Systematic identification of common functional modules related to heart failure with different etiologies.
ABSTRACT The development of heart failure (HF) is a complex process that can be initiated by multiple etiologies. Identifying common functional modules associated with HF is a challenging task. Here, we developed a systems method to identify these common functional modules by integrating multiple expression profiles, protein interactions from four species, gene function annotations, and text information. We identified 1439 consistently differentially expressed genes (CDEGs) across HF with different etiologies by applying three meta-analysis methods to multiple HF-related expression profiles. Using a weighted human interaction network constructed by combining interaction data from multiple species, we extracted 60 candidate CDEG modules. We further evaluated the functional relevance of each module by using expression, interaction network, functional annotations, and text information together. Finally, five functional modules with significant biological relevance were identified. We found that almost half of the genes in these modules are hubs in the weighted network, and that these modules can accurately classify HF patients from healthy subjects. We also identified many significantly enriched biological processes that contribute to the pathophysiology of HF, including two new ones, RNA splicing and vesicle-mediated protein transport. In summary, we proposed a novel framework to analyze common functional modules related to HF with different etiologies. Our findings provide important insights into the complex mechanism of HF. Further biological experimentations should be required to validate these novel biological processes.
- SourceAvailable from: ncbi.nlm.nih.gov[show abstract] [hide abstract]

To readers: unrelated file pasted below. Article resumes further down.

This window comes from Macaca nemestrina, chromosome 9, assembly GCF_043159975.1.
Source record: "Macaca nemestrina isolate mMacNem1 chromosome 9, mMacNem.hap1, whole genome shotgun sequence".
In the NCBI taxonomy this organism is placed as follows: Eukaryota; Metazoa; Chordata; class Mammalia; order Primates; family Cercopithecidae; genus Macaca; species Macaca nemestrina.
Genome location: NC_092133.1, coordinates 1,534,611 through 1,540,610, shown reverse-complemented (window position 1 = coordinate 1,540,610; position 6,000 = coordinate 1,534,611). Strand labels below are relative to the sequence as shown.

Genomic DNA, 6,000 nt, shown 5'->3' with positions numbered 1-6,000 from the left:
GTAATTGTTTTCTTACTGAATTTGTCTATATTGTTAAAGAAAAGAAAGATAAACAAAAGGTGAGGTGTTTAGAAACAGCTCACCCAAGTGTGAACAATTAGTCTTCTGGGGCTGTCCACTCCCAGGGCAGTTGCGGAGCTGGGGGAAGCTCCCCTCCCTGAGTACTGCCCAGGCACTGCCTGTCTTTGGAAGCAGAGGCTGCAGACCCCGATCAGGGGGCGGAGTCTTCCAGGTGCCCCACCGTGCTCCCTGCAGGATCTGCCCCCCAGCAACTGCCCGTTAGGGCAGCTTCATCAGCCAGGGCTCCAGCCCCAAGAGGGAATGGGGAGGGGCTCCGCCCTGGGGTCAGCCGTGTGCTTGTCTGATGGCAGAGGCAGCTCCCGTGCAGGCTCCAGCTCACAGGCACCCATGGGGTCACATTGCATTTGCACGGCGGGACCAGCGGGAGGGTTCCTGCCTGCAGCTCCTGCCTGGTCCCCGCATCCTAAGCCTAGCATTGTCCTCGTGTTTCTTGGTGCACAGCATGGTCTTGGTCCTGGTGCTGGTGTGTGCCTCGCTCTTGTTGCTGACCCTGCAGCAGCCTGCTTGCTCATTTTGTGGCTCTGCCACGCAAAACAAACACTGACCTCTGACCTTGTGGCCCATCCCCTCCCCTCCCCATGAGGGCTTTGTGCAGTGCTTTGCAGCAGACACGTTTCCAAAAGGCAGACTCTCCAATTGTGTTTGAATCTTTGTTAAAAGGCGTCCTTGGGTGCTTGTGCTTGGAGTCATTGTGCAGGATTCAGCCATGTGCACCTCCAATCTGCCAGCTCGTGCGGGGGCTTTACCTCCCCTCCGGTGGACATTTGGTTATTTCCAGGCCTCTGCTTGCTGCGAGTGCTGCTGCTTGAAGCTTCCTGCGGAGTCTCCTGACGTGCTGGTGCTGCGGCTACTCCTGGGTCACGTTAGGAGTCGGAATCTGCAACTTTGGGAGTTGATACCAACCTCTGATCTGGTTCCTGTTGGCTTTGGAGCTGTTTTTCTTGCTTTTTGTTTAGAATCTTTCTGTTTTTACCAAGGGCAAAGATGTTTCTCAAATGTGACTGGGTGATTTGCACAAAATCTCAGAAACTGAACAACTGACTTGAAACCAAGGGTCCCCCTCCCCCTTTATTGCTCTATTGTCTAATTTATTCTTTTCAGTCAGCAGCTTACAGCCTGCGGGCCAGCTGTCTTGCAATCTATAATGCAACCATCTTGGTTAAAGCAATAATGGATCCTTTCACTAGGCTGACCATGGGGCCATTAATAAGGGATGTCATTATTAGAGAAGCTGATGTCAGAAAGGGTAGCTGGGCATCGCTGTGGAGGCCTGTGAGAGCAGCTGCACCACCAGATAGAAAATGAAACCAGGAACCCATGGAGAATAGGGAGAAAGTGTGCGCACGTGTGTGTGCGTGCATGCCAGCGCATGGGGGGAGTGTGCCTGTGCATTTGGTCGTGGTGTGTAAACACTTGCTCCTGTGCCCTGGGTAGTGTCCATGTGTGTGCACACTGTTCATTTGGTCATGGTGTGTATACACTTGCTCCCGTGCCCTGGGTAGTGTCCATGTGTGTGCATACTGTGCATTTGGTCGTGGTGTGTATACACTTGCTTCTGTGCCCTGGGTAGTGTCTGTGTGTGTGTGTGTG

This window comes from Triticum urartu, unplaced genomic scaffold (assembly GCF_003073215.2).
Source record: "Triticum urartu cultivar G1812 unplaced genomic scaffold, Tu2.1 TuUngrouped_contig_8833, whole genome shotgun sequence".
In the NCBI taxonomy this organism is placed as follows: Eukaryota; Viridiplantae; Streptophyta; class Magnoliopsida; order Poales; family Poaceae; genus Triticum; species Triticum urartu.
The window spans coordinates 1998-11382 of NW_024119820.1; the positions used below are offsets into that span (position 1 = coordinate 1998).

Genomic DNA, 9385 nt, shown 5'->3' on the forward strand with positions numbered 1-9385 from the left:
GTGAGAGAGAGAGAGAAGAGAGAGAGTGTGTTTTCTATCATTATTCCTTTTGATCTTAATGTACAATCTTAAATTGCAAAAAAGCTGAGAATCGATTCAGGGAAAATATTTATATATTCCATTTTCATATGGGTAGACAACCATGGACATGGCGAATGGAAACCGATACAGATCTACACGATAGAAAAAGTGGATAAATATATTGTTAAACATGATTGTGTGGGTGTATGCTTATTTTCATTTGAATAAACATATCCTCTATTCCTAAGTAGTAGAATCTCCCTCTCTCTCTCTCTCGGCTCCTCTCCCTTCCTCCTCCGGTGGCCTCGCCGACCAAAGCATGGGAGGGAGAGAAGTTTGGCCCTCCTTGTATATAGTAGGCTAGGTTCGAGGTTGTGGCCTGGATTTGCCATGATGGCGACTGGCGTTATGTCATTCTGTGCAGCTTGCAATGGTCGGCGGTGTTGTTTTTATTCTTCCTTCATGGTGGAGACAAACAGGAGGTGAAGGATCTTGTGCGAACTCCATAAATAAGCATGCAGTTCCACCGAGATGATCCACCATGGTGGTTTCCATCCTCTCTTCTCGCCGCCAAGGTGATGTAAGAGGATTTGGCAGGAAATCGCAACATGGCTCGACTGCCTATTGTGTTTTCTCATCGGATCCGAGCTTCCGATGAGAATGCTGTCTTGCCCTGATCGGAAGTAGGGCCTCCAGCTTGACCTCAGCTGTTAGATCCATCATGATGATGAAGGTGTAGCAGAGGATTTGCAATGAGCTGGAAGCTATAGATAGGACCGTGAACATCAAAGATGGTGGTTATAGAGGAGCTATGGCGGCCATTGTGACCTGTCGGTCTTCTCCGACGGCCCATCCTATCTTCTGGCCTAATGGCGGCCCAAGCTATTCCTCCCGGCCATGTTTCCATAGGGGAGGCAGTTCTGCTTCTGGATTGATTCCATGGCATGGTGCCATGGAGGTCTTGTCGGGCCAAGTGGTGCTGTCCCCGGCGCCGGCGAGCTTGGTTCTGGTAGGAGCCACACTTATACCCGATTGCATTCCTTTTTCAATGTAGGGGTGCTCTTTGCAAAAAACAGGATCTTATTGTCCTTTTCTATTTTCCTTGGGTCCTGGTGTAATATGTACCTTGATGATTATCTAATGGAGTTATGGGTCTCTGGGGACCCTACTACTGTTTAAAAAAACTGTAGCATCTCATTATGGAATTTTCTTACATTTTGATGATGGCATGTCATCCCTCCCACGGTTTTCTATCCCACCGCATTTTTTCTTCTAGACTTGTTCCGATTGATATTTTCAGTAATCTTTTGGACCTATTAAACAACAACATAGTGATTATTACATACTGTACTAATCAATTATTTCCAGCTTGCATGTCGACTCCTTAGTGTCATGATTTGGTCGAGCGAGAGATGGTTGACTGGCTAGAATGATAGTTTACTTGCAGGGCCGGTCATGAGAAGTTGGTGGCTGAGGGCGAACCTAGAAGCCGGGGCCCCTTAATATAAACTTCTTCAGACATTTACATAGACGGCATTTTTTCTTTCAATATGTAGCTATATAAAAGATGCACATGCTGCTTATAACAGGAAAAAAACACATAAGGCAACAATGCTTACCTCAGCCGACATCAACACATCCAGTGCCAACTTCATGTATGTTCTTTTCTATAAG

ABSTRACT: Accumulating evidence indicates that microRNAs (miRNAs) can function as oncogenes or tumor suppressor genes by controlling few key targets, which in turn contribute to the pathogenesis of cancer. The identification of cancer-related key miRNA-target interactions remains a challenge. We performed a systematic analysis of known cancer-related key interactions manually curated from published papers based on different aspects including sequence, expression and function. Known cancer-related key interactions show more miRNA binding sites (especially for 8mer binding sites), more reliable binding of miRNA to the target region, higher expression associations and broader functional coverage when compared to non-disease-related interactions. Through integrating these sequence, expression and function features, we proposed a bioinformatics approach termed PCmtI to prioritize cancer-related key interactions. Ten-fold cross-validation of our approach revealed that it can achieve an area under the receiver operating characteristic curve of 93.9%. Subsequent leave-one-miRNA-out cross-validation also demonstrated the performance of our approach. Using miR-155 as a case, we found that the top ranked interactions can account for most functions of miR-155. In addition, we further demonstrated the power of our approach by 23 recently identified cancer-related key interactions. The approach described here offers a new way for the discovery of novel cancer-related key miRNA-target interactions.Nucleic Acids Research 06/2012; 40(16):7653-65. · 8.28 Impact Factor